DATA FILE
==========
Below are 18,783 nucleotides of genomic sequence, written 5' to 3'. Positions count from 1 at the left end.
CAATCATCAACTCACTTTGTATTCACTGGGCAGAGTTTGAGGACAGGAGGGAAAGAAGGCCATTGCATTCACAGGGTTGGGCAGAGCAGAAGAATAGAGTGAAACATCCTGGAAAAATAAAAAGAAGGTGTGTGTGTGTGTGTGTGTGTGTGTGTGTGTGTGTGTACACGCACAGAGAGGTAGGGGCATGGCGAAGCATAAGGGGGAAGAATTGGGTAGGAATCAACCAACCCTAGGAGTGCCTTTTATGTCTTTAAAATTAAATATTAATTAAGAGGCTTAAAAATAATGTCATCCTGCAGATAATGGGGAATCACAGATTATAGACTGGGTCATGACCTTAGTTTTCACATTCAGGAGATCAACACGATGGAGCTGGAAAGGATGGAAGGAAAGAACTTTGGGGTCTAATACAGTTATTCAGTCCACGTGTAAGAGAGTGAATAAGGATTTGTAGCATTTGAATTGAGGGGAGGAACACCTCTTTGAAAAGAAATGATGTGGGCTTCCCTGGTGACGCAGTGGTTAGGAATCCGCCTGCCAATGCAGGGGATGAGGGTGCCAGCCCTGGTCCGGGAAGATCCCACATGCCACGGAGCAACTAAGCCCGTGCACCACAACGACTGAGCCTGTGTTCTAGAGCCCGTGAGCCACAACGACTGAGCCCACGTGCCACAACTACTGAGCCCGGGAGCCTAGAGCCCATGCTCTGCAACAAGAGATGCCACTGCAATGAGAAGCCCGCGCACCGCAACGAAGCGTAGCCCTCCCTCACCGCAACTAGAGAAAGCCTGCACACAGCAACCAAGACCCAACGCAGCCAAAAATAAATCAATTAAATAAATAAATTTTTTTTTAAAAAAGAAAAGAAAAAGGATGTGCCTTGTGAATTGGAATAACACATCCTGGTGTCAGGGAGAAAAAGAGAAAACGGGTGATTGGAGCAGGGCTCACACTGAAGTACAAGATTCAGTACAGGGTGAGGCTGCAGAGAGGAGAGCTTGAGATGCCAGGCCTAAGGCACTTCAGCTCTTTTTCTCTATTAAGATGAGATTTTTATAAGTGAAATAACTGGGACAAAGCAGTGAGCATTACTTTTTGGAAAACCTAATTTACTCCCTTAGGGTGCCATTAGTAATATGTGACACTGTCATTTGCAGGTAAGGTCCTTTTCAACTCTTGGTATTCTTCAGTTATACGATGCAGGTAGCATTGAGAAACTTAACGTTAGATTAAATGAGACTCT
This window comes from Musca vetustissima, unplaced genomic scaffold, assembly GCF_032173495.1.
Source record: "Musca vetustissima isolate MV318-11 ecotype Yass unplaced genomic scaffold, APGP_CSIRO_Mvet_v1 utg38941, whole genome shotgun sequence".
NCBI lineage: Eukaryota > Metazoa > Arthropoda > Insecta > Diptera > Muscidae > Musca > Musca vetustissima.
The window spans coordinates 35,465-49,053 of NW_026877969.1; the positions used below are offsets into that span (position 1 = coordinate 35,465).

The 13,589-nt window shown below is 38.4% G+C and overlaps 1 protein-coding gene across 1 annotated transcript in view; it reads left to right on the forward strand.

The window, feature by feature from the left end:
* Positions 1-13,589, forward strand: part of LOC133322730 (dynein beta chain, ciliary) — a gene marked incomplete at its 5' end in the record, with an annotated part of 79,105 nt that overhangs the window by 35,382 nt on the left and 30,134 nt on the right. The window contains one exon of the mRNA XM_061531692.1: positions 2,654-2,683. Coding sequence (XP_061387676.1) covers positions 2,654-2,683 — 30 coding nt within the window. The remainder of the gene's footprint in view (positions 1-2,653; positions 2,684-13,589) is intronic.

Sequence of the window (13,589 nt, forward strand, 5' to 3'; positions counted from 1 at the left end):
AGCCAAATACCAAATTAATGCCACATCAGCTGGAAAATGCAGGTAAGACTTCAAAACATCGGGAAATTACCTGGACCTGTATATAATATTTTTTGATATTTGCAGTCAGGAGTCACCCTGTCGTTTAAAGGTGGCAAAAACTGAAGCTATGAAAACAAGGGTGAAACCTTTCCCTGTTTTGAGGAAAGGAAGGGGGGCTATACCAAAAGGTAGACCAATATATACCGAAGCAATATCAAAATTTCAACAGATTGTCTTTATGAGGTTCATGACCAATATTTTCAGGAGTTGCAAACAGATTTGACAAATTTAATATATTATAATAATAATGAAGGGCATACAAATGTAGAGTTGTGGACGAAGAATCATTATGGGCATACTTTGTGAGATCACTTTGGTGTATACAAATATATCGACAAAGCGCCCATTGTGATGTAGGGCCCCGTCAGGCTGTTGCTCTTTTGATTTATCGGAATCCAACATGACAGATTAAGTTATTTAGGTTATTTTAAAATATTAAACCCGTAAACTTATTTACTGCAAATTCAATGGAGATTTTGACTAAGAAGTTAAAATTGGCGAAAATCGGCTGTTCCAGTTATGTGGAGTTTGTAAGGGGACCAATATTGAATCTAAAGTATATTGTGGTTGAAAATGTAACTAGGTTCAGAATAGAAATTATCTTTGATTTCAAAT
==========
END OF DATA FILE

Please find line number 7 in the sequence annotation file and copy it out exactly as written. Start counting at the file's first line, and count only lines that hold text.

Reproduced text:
The 13,589-nt window shown below is 38.4% G+C and overlaps 1 protein-coding gene across 1 annotated transcript in view; it reads left to right on the forward strand.